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The guiding principle of environmental justice is that all people, regardless of race, color, national origin, or income are entitled to equal protection from environmental risks.
Urban stormwater is a major contributor to surface water degradation in the United States, prompting cities to invest in green infrastructure - methods that naturally capture, store, and slowly release runoff, such as urban trees.
In response to drought conditions, urban population growth, and dwindling water supplies in Utah, Utah State University (USU) Extension implemented a study using soil moisture meters.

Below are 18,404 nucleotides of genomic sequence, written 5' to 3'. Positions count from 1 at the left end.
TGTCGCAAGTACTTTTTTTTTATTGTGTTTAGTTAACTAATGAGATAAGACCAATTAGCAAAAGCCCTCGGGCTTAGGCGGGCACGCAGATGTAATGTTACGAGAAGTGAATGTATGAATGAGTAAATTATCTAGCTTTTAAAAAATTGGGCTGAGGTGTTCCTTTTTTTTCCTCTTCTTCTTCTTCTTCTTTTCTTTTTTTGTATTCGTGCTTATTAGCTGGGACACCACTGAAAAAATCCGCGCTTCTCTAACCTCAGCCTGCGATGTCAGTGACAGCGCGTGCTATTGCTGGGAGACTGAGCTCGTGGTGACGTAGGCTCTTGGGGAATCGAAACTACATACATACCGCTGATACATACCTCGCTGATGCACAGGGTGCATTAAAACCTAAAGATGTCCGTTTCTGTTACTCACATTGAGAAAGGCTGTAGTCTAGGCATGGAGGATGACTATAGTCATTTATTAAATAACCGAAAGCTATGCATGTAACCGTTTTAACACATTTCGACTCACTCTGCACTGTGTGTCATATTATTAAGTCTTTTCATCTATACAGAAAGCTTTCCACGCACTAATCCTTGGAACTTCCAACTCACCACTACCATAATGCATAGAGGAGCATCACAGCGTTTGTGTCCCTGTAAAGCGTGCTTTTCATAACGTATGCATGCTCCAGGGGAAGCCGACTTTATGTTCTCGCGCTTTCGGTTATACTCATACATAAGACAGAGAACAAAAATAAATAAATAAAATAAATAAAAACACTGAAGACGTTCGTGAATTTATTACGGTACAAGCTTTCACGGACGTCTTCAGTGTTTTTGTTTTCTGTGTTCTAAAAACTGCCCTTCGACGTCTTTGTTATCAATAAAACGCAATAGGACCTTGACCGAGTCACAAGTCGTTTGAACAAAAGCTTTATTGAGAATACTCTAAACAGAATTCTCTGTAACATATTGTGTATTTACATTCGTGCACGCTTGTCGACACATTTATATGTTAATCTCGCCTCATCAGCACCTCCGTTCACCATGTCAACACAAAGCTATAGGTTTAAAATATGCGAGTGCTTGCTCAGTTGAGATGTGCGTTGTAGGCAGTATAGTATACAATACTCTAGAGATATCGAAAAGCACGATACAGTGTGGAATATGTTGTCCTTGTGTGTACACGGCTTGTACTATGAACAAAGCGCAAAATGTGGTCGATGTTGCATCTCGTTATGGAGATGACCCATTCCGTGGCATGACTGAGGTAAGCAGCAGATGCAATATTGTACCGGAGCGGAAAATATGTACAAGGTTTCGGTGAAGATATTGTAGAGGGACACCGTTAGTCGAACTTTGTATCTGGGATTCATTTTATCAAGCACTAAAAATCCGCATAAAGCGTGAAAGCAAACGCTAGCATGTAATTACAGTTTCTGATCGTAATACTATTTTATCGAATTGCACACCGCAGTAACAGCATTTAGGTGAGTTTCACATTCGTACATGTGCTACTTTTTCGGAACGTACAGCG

In October 2018, the Stockholm Resilience Centre released a report “Transformation is Feasible” to the Club of Rome on how to achieve the UN’s Sustainable Development Goals within Planetary Boundaries.
This webinar covers how green roofs and other green spaces are being used to address urban heat across the country.
Improving urban forests is one of the solutions to achieving several of the United Nations Sustainable Development Goals and making cities healthier and more livable for people.
The effects of urban development write a profound signature on the landscape. Soils are inevitably compacted and regraded or paved over.
The stormwater runoff that carries pollutants from the land adjacent to road transportation
Participants will learn about the potential impacts of climate change on 125 tree species of the eastern US.
While green stormwater infrastructure increases in popularity, we are still learning about the role of trees in these innovative practices.